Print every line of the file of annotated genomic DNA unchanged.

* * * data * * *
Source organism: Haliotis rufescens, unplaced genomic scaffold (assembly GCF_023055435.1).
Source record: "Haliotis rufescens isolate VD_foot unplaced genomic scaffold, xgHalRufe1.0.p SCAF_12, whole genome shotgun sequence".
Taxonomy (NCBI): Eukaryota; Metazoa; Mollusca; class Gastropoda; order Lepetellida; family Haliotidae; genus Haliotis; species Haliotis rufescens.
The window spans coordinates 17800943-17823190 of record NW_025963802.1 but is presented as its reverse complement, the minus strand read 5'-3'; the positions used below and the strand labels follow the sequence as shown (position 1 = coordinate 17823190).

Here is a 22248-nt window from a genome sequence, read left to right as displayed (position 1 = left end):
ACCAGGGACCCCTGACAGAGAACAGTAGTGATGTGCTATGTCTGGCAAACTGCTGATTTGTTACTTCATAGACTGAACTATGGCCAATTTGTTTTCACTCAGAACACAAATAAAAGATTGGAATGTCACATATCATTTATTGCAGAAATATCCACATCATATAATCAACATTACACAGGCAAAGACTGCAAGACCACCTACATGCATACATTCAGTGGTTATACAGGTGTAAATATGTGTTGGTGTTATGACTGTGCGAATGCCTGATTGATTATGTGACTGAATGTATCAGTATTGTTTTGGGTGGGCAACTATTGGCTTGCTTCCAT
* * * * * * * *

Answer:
Source organism: Haliotis rufescens, unplaced genomic scaffold (assembly GCF_023055435.1).
Source record: "Haliotis rufescens isolate VD_foot unplaced genomic scaffold, xgHalRufe1.0.p SCAF_12, whole genome shotgun sequence".
Taxonomy (NCBI): Eukaryota; Metazoa; Mollusca; class Gastropoda; order Lepetellida; family Haliotidae; genus Haliotis; species Haliotis rufescens.
The window spans coordinates 17800943-17823190 of record NW_025963802.1 but is presented as its reverse complement, the minus strand read 5'-3'; the positions used below and the strand labels follow the sequence as shown (position 1 = coordinate 17823190).

Here is a 22248-nt window from a genome sequence, read left to right as displayed (position 1 = left end):
ACCAGGGACCCCTGACAGAGAACAGTAGTGATGTGCTATGTCTGGCAAACTGCTGATTTGTTACTTCATAGACTGAACTATGGCCAATTTGTTTTCACTCAGAACACAAATAAAAGATTGGAATGTCACATATCATTTATTGCAGAAATATCCACATCATATAATCAACATTACACAGGCAAAGACTGCAAGACCACCTACATGCATACATTCAGTGGTTATACAGGTGTAAATATGTGTTGGTGTTATGACTGTGCGAATGCCTGATTGATTATGTGACTGAATGTATCAGTATTGTTTTGGGTGGGCAACTATTGGCTTGCTTCCAT